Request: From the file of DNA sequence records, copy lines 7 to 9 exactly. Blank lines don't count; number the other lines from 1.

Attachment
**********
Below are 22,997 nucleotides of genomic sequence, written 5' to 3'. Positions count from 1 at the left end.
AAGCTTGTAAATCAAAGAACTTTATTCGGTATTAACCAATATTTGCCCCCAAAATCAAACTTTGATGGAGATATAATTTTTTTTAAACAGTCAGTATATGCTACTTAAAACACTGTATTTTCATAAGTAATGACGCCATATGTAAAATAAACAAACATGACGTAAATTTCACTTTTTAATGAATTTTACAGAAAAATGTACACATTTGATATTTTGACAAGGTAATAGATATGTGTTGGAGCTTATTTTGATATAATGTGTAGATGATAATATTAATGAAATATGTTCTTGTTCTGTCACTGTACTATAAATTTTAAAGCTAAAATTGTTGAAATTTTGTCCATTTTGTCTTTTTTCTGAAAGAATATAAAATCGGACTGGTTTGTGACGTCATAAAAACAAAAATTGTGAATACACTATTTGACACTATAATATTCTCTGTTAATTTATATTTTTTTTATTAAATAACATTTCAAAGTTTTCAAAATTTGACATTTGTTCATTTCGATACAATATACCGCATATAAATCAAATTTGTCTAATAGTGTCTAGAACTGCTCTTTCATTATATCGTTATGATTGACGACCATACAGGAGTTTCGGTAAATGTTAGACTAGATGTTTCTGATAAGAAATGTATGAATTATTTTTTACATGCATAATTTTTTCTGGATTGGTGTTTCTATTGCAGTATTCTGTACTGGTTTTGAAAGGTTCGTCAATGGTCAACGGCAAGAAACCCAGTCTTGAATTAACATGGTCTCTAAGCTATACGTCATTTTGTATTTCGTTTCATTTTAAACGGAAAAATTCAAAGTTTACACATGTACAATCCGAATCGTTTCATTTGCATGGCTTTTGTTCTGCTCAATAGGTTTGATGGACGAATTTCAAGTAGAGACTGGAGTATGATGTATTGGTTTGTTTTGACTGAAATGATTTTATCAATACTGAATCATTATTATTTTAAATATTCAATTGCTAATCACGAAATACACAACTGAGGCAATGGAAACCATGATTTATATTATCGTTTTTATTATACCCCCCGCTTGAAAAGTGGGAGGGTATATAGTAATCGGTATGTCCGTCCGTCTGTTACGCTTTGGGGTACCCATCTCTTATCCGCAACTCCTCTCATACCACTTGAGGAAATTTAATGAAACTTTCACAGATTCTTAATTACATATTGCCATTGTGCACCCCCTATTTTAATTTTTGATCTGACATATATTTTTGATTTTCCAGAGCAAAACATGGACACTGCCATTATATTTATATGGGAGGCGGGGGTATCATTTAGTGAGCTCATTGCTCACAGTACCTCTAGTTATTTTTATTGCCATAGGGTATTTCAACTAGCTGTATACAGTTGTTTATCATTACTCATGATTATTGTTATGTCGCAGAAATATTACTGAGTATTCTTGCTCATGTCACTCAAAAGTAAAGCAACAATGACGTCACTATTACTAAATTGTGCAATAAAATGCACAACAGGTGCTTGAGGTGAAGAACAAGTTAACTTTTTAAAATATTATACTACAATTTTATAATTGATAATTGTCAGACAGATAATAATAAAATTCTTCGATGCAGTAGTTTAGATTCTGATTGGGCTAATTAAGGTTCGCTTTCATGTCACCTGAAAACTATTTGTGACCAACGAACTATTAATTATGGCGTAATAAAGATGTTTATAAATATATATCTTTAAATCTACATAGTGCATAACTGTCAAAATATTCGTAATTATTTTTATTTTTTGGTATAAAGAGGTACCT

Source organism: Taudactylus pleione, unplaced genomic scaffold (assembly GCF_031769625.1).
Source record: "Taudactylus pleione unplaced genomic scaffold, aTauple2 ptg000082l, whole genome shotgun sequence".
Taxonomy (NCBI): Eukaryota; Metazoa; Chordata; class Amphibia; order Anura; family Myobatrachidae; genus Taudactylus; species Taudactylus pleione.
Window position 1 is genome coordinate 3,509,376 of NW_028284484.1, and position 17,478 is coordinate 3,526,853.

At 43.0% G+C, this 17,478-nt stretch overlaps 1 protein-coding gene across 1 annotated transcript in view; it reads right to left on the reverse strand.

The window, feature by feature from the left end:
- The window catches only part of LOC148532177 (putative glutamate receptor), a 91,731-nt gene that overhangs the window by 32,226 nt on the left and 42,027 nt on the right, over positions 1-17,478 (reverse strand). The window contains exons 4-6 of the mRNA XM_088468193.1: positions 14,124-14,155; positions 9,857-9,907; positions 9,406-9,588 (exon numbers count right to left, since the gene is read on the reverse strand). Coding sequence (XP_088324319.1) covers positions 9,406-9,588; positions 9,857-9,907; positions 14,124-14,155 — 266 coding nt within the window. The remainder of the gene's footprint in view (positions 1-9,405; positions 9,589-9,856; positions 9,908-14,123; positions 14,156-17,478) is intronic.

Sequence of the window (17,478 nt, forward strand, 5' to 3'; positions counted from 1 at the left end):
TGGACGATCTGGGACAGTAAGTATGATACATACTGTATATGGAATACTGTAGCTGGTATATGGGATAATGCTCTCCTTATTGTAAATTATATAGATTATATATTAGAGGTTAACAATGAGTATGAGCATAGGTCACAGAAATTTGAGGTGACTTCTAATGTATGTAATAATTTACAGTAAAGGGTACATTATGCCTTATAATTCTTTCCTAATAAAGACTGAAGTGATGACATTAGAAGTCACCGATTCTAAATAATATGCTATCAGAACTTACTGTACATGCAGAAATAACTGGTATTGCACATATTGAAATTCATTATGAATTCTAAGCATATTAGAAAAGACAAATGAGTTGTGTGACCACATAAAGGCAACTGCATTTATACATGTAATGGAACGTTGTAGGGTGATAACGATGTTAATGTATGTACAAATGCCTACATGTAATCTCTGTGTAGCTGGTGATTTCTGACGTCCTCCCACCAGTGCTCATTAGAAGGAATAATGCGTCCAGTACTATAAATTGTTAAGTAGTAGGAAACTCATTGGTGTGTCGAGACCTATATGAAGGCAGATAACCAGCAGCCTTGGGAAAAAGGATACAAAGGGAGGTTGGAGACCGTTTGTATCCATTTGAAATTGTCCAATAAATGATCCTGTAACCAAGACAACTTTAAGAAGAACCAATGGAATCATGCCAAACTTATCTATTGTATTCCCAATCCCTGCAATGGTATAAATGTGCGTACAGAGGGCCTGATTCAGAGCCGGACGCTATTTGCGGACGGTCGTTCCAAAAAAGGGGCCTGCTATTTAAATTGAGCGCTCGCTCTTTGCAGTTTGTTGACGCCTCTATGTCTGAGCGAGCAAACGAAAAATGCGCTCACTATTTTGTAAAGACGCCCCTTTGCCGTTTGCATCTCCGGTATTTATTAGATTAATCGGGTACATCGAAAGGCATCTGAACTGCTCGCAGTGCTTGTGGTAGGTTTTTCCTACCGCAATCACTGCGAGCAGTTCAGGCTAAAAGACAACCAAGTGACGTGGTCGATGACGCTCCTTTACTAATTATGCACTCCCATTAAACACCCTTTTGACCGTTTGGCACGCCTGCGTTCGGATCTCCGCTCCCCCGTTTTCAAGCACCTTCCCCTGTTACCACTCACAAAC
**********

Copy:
At 43.0% G+C, this 17,478-nt stretch overlaps 1 protein-coding gene across 1 annotated transcript in view; it reads right to left on the reverse strand.

The window, feature by feature from the left end:
- The window catches only part of LOC148532177 (putative glutamate receptor), a 91,731-nt gene that overhangs the window by 32,226 nt on the left and 42,027 nt on the right, over positions 1-17,478 (reverse strand). The window contains exons 4-6 of the mRNA XM_088468193.1: positions 14,124-14,155; positions 9,857-9,907; positions 9,406-9,588 (exon numbers count right to left, since the gene is read on the reverse strand). Coding sequence (XP_088324319.1) covers positions 9,406-9,588; positions 9,857-9,907; positions 14,124-14,155 — 266 coding nt within the window. The remainder of the gene's footprint in view (positions 1-9,405; positions 9,589-9,856; positions 9,908-14,123; positions 14,156-17,478) is intronic.